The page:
Long-term psychological sequelae of augmentation mammoplasty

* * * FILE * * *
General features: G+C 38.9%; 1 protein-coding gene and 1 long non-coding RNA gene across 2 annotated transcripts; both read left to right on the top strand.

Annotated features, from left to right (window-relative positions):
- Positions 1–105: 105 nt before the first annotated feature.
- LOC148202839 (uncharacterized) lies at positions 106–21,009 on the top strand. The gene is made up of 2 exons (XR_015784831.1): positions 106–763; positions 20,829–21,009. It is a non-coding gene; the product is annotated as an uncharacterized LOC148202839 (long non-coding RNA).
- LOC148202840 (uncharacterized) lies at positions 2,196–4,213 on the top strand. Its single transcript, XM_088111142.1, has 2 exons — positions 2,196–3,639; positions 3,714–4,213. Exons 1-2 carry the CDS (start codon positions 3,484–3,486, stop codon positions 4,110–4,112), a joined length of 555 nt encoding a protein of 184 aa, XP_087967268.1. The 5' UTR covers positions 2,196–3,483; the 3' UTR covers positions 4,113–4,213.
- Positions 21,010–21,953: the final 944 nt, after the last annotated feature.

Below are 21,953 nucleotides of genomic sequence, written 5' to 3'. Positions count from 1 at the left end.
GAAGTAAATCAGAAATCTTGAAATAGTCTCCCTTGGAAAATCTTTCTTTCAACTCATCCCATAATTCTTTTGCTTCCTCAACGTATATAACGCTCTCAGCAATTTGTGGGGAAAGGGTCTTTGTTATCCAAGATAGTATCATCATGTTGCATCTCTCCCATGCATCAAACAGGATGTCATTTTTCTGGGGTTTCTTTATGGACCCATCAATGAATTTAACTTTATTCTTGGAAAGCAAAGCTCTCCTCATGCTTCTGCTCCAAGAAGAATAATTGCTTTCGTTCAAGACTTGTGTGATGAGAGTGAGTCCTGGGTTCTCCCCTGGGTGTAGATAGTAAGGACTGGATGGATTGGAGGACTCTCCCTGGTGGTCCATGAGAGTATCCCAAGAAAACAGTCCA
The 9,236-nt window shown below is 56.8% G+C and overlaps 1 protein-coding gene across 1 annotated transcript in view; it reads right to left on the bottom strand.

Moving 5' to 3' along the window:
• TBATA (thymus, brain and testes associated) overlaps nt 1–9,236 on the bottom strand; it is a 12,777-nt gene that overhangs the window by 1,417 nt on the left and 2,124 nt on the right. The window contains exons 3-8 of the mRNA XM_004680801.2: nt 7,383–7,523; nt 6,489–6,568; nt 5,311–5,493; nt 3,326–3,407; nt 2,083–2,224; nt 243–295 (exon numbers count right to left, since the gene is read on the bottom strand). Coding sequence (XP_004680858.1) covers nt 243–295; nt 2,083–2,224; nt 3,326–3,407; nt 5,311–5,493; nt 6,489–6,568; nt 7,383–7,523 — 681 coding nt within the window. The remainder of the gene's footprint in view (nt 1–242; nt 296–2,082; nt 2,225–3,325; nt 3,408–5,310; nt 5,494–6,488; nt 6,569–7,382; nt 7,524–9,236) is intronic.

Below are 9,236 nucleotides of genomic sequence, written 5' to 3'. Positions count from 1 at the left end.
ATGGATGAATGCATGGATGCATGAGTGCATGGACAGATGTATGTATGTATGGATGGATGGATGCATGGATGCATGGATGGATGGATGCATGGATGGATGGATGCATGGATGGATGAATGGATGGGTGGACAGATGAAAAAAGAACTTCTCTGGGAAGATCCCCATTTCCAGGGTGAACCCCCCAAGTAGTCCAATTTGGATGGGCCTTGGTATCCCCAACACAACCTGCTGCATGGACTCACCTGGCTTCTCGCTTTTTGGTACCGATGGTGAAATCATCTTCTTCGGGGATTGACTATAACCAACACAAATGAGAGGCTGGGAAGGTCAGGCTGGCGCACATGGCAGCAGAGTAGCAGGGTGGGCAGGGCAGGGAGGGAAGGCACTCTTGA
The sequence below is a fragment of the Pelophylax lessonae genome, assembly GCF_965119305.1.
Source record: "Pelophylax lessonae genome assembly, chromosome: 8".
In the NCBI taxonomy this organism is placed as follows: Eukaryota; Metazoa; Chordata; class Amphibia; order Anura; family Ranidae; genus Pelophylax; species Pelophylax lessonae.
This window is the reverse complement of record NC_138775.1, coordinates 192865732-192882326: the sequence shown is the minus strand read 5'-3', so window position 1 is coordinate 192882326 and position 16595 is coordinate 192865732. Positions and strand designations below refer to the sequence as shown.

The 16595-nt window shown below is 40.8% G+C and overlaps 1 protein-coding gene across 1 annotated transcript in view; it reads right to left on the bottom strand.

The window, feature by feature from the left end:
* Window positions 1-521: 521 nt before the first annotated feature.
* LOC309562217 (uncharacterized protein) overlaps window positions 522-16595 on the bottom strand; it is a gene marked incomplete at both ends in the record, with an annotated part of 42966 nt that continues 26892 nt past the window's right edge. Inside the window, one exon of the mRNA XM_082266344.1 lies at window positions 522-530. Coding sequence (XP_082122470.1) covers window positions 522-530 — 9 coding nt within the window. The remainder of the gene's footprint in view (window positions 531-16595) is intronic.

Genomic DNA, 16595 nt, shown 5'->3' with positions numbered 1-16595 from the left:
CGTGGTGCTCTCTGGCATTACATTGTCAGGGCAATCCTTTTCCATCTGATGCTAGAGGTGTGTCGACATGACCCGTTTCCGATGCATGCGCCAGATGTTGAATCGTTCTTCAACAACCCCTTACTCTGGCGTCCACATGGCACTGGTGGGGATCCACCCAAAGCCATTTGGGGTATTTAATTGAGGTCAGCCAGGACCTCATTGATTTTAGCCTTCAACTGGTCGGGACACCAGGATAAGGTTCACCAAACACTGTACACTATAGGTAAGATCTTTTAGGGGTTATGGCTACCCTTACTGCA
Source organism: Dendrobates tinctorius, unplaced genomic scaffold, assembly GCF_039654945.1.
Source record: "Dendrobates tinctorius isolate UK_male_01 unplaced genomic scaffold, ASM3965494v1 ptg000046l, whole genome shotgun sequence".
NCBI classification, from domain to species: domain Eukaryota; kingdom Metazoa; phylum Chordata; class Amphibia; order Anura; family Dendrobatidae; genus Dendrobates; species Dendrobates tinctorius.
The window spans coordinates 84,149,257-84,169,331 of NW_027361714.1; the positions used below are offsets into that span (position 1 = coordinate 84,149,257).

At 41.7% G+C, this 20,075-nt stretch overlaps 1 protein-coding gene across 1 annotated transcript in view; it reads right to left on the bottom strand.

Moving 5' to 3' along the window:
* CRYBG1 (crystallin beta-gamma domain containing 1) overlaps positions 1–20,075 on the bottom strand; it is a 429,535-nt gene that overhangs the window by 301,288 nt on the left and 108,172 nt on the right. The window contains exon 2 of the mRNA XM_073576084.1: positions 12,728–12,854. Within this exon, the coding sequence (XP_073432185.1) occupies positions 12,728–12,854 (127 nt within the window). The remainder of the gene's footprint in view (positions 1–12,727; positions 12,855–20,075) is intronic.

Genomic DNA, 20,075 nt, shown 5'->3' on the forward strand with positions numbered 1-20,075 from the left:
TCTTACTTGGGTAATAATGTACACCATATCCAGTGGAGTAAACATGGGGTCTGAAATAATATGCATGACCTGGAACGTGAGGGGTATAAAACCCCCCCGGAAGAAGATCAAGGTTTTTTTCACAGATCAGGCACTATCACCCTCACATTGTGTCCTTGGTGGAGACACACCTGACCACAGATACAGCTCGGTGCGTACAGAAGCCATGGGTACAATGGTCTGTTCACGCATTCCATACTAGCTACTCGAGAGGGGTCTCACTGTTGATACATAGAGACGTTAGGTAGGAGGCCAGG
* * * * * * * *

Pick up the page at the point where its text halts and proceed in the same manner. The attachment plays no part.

A request for elective surgery for augmentation mammoplasty (AM) is often associated with underlying psychopathology and high expectations of a positive psychological outcome. This study was designed to ascertain the long-term psychological sequelae of AM in a group of patients who were reassessed 3 years or more after surgery. The postoperative study cohort of 20 patients constituted 67% of the original sample that was psychologically assessed pre-operatively. The results show that the majority of patients benefited psychologically from the AM and had experienced an improvement in psychosexual functioning and a reduction of high pre-operative levels of negative body image, anxiety and depression. Although not all expectations had been met and basic personalities remained unchanged, most women had no regrets and would recommend AM to other women in similar circumstances. They had not, however, seriously considered the possibility of unsatisfactory postoperative outcome. The value of close liaison between mental health specialists and plastic surgeons is emphasised.